¶ 4 On March 17, 2011, the plaintiffs filed a motion for leave to amend their complaint to add an additional count and to name Russell Adams as an additional plaintiff. Therein, the plaintiffs alleged that Russell Adams had served as sheriff of Lawrence County for a four-year term from December 1, 2006, through November 30, 2010, and that Adams was reelected to a four-year term from December 1, 2010, through November 30, 2014. The plaintiffs further alleged that despite the legislative appropriation of funds to pay the full $6, 500 stipend for 2010, the Governor failed to authorize payment of the full stipend for 2010, and that based upon the Governor's public comments, he would not authorize full payment of the stipend for 2011. The plaintiffs sought declarations that the Governor's failure to authorize full payment of the stipend was contrary to section 4-6003(d) of the Counties Code and article VII, section 9, of the Illinois Constitution, and that Adams was entitled to the full amount of the stipend for 2010 and 2011. The plaintiffs did not provide a copy of their proposed amended complaint with the motion to amend.

¶ 5 In the motion to amend, the plaintiffs noted that the Governor had yet to appear or file a responsive pleading. The plaintiffs further noted that the original summons had been misplaced by the Sangamon County sheriff's office, that an alias summons was issued on February 7, 2011, and that the Governor was served with the alias summons on March 1, 2011.

¶ 6 On March 28, 2011, the Governor filed a motion for an extension of time to file a responsive pleading. The motion was granted without an objection. On April 15, 2011, the Governor filed a combined motion to dismiss the complaint pursuant to section 2-619.1 of the Code of Civil Procedure (Code) (735 ILCS 5/2-619.1 (West 2010)). The Governor moved for dismissal, pursuant to section 2-619 of the Code (735 ILCS 5/2-619 (West 2010)), on the ground that the action was barred under the State Lawsuit Immunity Act (745 ILCS 5/1 (West 2010)). The Governor argued that the plaintiffs were seeking a determination of liability for the State's past conduct, rather than prospective relief to prevent future illegal action, and that the Court of Claims had exclusive jurisdiction over such claims. The Governor moved for dismissal, pursuant to section 2-615 (735 ILCS 5/2-615 (West 2010)), on the ground that the plaintiffs failed to state a proper claim for declaratory relief in that they sought to determine the State's liability for past conduct, rather than to settle a present controversy before it ripened into litigation.

¶ 7 On June 8, 2011, the plaintiffs filed a memorandum in opposition to the Governor's motion to dismiss. They also filed a motion for class certification and a motion to amend the complaint. The plaintiffs included their proposed amended class action complaint with the motion to amend. The proposed class was defined as all persons who were elected to the office of sheriff in any Illinois county, other than Cook County, for the four-year term commencing December 1, 2006, and ending November 30, 2010, and all persons who were elected to the office of sheriff in any Illinois county, other than Cook County, for the four-year term commencing December 1, 2010, and ending November 30, 2014.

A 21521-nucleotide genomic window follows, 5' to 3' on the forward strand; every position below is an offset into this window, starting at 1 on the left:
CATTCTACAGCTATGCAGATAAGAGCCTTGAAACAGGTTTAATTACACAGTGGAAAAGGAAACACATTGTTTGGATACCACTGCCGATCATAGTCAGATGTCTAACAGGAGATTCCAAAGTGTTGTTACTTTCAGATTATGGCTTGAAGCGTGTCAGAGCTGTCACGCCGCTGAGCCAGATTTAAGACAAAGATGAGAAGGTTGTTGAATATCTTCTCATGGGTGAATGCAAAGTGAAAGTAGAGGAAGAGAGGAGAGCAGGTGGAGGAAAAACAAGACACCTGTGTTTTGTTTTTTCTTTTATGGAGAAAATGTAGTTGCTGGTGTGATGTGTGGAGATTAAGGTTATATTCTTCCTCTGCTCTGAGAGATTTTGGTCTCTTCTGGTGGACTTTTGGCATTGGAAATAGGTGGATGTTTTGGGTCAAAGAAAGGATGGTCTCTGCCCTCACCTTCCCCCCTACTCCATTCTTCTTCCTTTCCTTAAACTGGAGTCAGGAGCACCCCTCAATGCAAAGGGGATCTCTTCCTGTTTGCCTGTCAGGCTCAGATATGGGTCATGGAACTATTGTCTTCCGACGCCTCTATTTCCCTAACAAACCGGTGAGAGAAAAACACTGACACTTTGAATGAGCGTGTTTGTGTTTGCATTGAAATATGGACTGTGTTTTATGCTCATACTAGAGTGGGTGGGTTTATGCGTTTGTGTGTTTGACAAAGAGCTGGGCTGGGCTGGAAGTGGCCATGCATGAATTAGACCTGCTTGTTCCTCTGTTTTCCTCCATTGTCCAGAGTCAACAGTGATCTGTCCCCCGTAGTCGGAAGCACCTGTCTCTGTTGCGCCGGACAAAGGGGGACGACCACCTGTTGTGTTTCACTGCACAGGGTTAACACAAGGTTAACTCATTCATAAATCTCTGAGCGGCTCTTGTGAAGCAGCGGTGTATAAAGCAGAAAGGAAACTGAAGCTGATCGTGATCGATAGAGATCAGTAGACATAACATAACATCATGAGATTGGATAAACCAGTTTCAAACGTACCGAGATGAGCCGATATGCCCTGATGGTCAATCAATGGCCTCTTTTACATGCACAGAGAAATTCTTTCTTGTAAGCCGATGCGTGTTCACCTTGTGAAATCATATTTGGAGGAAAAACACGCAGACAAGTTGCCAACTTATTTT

¶ 8 On July 8, 2011, the Governor filed a motion asking the court to rule on his motion to dismiss the original complaint before considering the plaintiffs' pending motions. The Governor also filed memoranda in opposition to class certification and to the plaintiffs' motion to amend the complaint.

¶ 9 On July 11, 2011, the trial court heard arguments on the Governor's motion to dismiss. The court then granted the parties an opportunity to submit supplemental briefs on that matter. On April 20, 2012, the trial court entered an order granting the Governor's section 2-619 motion to dismiss. The court found that the action was barred in the circuit court under the doctrine of sovereign immunity and that the Court of Claims was the appropriate jurisdiction for the action. The court then entered orders denying each of the plaintiffs' pending motions, including the motion to amend the complaint, the motion for class certification, and the motion to substitute a party. Subsequently, the plaintiffs filed a motion to reconsider. It too was denied. This appeal followed.

ΒΆ 10 On appeal, the plaintiffs claim that the trial court erred in granting the Governor's section 2-619 motion to dismiss. The plaintiffs contend that jurisdiction is proper in the circuit court under the "officer suit" exception to the doctrine of sovereign immunity. The Governor claims that the plaintiffs' action was properly dismissed because the suit was brought to enforce a present ...